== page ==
More commonly, companies are barring anyone from smoking on company grounds. The Society for Human Resource Management study found that 20 percent of companies ban smoking at the workplace, both inside and outside.

Hospitals ban smoking

Last week, for example, Summa Health System joined Akron General Health System and Akron Children's Hospital in barring smokers anywhere on hospital property.

And Green-based Diebold is starting a smoke-free-campus policy for all its properties Thursday to coincide with the American Cancer Society's 30th annual Great American Smokeout, a day each year in which the society urges smokers to kick the habit for at least 24 hours.

Since last year, Diebold employees who vow that they don't use tobacco products have been getting a $25 discount per month on their health insurance premiums, said Sharyn Ball, the company's benefits manager.

"We're wanting to incentivize employees for healthier lifestyles," Ball said.

SummaCare is getting "bombarded with requests" from companies for information about workplace wellness initiatives, particularly smoking-cessation programs, said Kevin Cavalier, vice president of sales for employer-based products. "Wellness initiatives in general are picking up steam," he said.

Policies that support efforts to kick the habit or even limit smoking during work time are more appropriate than those that ban off-hours smoking, said Gruber of the National Workrights Institute.

"Certainly, strict controls of smoking at work to counter the effects of secondhand smoke are responsible," he said. "What's unreasonable is to tell employees what they can and cannot do when they go home."

Smoker objects

Jeff Dietrick, a 35-year-old Akron resident, said he doesn't mind stepping outside to smoke when he's in a restaurant or bar, as will soon be required in Ohio with the passage of Issue 5 on Election Day.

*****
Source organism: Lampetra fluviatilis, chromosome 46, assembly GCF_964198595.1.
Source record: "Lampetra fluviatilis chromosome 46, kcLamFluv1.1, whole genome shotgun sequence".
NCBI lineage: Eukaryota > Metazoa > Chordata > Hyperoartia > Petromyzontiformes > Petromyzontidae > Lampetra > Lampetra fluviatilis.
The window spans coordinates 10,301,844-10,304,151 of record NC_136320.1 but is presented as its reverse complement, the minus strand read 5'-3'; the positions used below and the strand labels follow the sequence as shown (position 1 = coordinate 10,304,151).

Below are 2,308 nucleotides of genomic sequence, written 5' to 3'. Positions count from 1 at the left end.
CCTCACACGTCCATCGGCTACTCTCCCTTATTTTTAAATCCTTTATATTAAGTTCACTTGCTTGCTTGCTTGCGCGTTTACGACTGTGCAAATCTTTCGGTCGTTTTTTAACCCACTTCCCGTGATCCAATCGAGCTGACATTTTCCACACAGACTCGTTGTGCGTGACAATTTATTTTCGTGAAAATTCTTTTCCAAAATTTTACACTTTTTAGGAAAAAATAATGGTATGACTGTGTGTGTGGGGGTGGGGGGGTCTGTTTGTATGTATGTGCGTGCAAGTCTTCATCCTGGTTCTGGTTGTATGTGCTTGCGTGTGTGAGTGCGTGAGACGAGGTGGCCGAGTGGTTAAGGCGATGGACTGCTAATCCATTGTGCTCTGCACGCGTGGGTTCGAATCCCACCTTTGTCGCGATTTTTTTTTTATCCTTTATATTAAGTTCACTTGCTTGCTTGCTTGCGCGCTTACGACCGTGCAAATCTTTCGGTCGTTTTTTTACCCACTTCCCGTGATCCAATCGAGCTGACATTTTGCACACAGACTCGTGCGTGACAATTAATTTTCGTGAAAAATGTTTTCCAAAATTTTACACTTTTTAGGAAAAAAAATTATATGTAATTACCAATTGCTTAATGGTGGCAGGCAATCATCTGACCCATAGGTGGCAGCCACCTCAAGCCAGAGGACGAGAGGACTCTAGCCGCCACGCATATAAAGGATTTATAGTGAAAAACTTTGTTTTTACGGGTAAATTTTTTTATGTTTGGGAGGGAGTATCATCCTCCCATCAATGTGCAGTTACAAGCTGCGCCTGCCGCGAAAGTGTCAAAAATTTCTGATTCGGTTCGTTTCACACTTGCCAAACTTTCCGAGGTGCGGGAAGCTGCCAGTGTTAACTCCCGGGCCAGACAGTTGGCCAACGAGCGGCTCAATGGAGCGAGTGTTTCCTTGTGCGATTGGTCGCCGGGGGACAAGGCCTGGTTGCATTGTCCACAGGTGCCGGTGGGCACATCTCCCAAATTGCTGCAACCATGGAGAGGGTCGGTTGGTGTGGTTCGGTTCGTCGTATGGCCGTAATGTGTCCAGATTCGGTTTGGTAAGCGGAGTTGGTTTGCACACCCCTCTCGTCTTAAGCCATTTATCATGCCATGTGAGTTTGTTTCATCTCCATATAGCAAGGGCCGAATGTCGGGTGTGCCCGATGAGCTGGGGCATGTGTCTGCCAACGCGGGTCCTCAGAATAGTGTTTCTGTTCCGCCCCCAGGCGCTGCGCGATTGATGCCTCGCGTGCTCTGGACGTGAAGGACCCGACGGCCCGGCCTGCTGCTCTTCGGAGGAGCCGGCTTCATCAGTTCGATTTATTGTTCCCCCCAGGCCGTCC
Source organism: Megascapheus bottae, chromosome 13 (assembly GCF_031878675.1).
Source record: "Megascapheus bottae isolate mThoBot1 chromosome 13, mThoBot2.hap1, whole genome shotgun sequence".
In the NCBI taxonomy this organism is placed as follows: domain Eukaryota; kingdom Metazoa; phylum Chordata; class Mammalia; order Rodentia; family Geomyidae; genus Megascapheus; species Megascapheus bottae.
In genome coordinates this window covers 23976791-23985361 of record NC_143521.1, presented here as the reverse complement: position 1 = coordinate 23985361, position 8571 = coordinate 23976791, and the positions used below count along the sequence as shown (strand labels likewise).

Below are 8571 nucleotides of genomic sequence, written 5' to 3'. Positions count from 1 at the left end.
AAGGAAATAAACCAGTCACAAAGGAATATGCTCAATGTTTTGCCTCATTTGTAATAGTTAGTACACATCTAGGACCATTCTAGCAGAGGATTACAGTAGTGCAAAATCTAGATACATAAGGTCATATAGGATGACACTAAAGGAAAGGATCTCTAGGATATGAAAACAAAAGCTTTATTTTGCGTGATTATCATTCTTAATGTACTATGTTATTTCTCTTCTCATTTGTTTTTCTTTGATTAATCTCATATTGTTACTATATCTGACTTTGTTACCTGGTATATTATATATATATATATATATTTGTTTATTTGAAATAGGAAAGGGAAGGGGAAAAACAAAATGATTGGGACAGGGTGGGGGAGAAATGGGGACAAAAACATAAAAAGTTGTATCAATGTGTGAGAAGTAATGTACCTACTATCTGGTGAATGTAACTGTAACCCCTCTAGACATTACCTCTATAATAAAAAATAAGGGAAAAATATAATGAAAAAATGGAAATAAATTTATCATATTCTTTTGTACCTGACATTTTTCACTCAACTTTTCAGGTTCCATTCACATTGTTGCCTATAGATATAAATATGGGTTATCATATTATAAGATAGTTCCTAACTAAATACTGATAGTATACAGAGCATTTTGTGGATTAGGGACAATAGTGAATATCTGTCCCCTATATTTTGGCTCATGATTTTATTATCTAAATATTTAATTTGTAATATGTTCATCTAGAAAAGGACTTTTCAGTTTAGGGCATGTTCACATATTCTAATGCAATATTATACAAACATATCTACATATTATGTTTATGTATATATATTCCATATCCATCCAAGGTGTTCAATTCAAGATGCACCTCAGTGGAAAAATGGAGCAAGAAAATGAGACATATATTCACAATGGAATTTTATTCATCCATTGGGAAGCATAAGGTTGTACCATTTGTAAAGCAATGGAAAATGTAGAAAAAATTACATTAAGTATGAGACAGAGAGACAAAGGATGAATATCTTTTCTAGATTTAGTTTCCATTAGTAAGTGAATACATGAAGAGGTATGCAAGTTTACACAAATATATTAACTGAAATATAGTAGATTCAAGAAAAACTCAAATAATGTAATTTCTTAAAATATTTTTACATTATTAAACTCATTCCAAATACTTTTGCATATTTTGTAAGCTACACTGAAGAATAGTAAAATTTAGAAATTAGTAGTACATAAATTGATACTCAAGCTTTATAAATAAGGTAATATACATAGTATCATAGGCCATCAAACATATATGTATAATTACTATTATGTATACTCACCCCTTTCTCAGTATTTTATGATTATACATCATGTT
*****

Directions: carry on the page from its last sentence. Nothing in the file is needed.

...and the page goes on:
But Dietrick, who smokes about half a pack a day, said companies are going too far when they deny people employment just because they smoke.

"To me, that's discriminatory," he said as he puffed a Marlboro Light on a recent afternoon at BW-3 in Akron. "What you do on your own time is your own business. That's not right."

Fellow smoker Lori Fowers, a 26-year-old Cuyahoga Falls resident, agreed. "Just because I smoke doesn't mean I'm not a good worker," she said.

But as long as employers pay the bulk of medical costs, some say they'll continue hiring bans against smokers.

Falls won't hire smokers

Since the city of Cuyahoga Falls started refusing to hire smokers in January 2005, several prospective employees have been denied a job because they flunked the urine test, said Valerie Carr, the city's service director.

Everyone has to be tested before being hired, at a cost to the city of about $40 per test. Those who indicate on their job application that they smoke aren't even considered.

Initially, Carr said, some people complained about the policy.

But now, "we've had very little comment about it," she said. "I think people have just accepted the fact that we're no longer hiring smokers, mainly due to the costs that are associated with them. If we save one cancer case or heart attack, you're talking hundreds of thousands of dollars in claims and hospitalizations and loss of work."